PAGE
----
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Aviation Instructor Soars Over Adversity

Despite being paralyzed by gunshots right at the outset of his aviation career, Quincey Carr refused to give up on flying airplanes, and he has since earned a commercial pilot’s license and begun working as a part-time ground instructor. Carr gets around on the ground by wheelchair and flies airplanes using special hand controls. He has continued his flight training even after getting his commercial rating, saying that being a pilot and lover of aviation define him more than anything. “Right now, I’m an instructor for ground school,” Carr said recently while with a student at the fledgling flight school in Hayward, Calif., where he now lives and works. “The idea, though, is I’m going to become a certified flight instructor so I can teach inside the plane too, flying from the instructor’s seat.” Ultimately, he would like to join the California Fire Service. “Quincey has an unbelievable knowledge about flying,” says the flight school’s owner, Abel Cavalie. “He has a passion for aviation. We’ll kid around, and I’ll say, ‘How about business school?’ or, ‘Hey, you could make tons of money as a dentist!’ I tease him because we all know that’s not going to happen. That’s what I love about him. He knows exactly what he wants to do. And in spite of what happened, he keeps going. I really respect that.” Carr, now in his mid-twenties, has been fascinated by aviation since he was around 9 years old, when his parents both worked at Alameda Naval Air Station and he would watch the airplanes and collect model planes. He already had his private pilot’s license at age 17, and even after ending up in the wrong place at the wrong time and being shot a age 22, he continued on, with the encouragement of friends, fellow pilots, his church, and his mother.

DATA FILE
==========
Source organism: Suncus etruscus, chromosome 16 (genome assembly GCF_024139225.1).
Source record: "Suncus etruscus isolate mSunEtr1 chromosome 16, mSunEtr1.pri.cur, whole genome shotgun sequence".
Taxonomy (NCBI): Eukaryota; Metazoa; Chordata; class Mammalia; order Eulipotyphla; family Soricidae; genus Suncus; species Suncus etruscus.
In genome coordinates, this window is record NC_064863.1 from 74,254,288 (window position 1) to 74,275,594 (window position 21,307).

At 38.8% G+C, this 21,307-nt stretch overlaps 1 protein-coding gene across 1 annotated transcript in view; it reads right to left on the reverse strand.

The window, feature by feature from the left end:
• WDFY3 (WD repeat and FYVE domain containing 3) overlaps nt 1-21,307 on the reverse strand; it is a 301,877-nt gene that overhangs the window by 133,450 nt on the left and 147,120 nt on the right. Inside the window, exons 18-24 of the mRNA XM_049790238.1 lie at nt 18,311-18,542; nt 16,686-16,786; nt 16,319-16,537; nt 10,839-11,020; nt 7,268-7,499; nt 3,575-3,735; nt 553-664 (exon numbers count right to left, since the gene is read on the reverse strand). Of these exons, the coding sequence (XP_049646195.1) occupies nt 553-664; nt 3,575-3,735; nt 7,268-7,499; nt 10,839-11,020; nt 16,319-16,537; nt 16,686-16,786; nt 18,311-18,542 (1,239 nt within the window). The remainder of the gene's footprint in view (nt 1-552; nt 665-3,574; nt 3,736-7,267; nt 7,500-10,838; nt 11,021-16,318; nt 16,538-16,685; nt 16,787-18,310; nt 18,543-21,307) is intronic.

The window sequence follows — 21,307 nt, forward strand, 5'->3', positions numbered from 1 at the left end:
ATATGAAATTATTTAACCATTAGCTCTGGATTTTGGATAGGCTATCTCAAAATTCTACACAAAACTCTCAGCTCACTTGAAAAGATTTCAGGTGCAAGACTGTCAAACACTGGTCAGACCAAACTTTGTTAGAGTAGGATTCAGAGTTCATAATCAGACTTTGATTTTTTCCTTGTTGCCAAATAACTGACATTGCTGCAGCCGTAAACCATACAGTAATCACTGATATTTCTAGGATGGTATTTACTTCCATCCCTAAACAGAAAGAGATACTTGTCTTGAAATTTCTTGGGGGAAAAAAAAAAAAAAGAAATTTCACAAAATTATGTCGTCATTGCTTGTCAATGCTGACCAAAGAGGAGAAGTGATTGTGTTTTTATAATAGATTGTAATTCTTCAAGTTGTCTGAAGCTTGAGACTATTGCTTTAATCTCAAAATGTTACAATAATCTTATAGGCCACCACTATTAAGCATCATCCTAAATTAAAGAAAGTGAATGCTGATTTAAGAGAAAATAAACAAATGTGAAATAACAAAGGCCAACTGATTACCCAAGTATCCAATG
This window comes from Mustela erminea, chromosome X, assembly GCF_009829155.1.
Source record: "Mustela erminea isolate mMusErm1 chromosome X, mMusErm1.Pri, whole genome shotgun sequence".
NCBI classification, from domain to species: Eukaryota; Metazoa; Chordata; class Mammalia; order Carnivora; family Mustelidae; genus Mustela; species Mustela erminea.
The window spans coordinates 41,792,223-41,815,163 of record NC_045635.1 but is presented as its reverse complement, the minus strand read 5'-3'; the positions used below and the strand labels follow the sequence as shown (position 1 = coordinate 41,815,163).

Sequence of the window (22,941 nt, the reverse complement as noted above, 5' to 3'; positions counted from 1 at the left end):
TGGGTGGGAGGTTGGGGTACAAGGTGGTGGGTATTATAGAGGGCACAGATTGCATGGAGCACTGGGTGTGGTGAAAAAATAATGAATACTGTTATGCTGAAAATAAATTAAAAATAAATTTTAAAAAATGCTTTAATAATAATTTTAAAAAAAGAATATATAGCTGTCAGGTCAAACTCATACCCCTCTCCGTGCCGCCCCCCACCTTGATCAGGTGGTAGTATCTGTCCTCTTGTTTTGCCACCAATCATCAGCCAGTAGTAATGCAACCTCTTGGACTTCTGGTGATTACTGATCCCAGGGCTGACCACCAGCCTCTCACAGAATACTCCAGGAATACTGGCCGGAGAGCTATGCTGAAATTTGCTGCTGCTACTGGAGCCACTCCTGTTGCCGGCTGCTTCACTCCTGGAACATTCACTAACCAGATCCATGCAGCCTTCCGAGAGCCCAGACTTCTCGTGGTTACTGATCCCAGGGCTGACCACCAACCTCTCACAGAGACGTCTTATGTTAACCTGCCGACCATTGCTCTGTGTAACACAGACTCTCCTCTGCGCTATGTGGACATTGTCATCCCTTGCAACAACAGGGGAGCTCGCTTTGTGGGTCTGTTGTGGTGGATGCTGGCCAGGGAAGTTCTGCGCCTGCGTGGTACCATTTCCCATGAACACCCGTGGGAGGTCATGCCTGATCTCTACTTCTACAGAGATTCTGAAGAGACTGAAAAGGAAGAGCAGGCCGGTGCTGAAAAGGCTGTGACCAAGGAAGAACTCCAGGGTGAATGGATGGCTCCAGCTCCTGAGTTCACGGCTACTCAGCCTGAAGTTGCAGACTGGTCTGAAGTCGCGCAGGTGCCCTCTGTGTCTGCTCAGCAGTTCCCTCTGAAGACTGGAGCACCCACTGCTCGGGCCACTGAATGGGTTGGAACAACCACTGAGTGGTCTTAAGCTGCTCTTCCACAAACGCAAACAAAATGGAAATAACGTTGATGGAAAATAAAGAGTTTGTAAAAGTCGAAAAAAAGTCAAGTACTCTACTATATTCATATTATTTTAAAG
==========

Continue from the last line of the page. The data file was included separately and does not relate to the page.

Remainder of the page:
June 16, 2009

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